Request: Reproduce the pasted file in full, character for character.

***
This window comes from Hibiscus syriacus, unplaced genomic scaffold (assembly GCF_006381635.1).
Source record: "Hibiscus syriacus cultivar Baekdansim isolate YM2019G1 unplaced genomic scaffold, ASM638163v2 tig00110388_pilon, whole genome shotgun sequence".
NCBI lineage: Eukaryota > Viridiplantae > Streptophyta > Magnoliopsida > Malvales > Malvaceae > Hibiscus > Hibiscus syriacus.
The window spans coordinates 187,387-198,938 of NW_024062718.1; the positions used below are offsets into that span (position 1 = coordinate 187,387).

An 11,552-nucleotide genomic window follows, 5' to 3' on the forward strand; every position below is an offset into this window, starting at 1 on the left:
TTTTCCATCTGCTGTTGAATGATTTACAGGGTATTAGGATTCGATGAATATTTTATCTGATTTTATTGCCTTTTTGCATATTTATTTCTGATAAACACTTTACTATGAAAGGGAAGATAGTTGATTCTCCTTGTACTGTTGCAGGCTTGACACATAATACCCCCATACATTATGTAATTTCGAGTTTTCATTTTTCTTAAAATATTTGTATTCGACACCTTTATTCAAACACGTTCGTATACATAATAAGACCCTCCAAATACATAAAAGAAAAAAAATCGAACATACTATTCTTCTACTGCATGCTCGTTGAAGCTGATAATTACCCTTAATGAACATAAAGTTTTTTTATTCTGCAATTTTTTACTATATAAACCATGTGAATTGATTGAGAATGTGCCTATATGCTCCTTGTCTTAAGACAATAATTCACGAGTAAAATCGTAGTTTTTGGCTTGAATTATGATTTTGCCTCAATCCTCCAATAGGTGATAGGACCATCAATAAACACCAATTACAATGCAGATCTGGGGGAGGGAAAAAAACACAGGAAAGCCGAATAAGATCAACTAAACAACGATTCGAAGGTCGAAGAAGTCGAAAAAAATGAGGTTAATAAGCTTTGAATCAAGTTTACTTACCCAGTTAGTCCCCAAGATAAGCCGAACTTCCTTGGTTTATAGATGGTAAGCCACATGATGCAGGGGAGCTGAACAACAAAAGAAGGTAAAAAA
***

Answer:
This window comes from Hibiscus syriacus, unplaced genomic scaffold (assembly GCF_006381635.1).
Source record: "Hibiscus syriacus cultivar Baekdansim isolate YM2019G1 unplaced genomic scaffold, ASM638163v2 tig00110388_pilon, whole genome shotgun sequence".
NCBI lineage: Eukaryota > Viridiplantae > Streptophyta > Magnoliopsida > Malvales > Malvaceae > Hibiscus > Hibiscus syriacus.
The window spans coordinates 187,387-198,938 of NW_024062718.1; the positions used below are offsets into that span (position 1 = coordinate 187,387).

An 11,552-nucleotide genomic window follows, 5' to 3' on the forward strand; every position below is an offset into this window, starting at 1 on the left:
TTTTCCATCTGCTGTTGAATGATTTACAGGGTATTAGGATTCGATGAATATTTTATCTGATTTTATTGCCTTTTTGCATATTTATTTCTGATAAACACTTTACTATGAAAGGGAAGATAGTTGATTCTCCTTGTACTGTTGCAGGCTTGACACATAATACCCCCATACATTATGTAATTTCGAGTTTTCATTTTTCTTAAAATATTTGTATTCGACACCTTTATTCAAACACGTTCGTATACATAATAAGACCCTCCAAATACATAAAAGAAAAAAAATCGAACATACTATTCTTCTACTGCATGCTCGTTGAAGCTGATAATTACCCTTAATGAACATAAAGTTTTTTTATTCTGCAATTTTTTACTATATAAACCATGTGAATTGATTGAGAATGTGCCTATATGCTCCTTGTCTTAAGACAATAATTCACGAGTAAAATCGTAGTTTTTGGCTTGAATTATGATTTTGCCTCAATCCTCCAATAGGTGATAGGACCATCAATAAACACCAATTACAATGCAGATCTGGGGGAGGGAAAAAAACACAGGAAAGCCGAATAAGATCAACTAAACAACGATTCGAAGGTCGAAGAAGTCGAAAAAAATGAGGTTAATAAGCTTTGAATCAAGTTTACTTACCCAGTTAGTCCCCAAGATAAGCCGAACTTCCTTGGTTTATAGATGGTAAGCCACATGATGCAGGGGAGCTGAACAACAAAAGAAGGTAAAAAA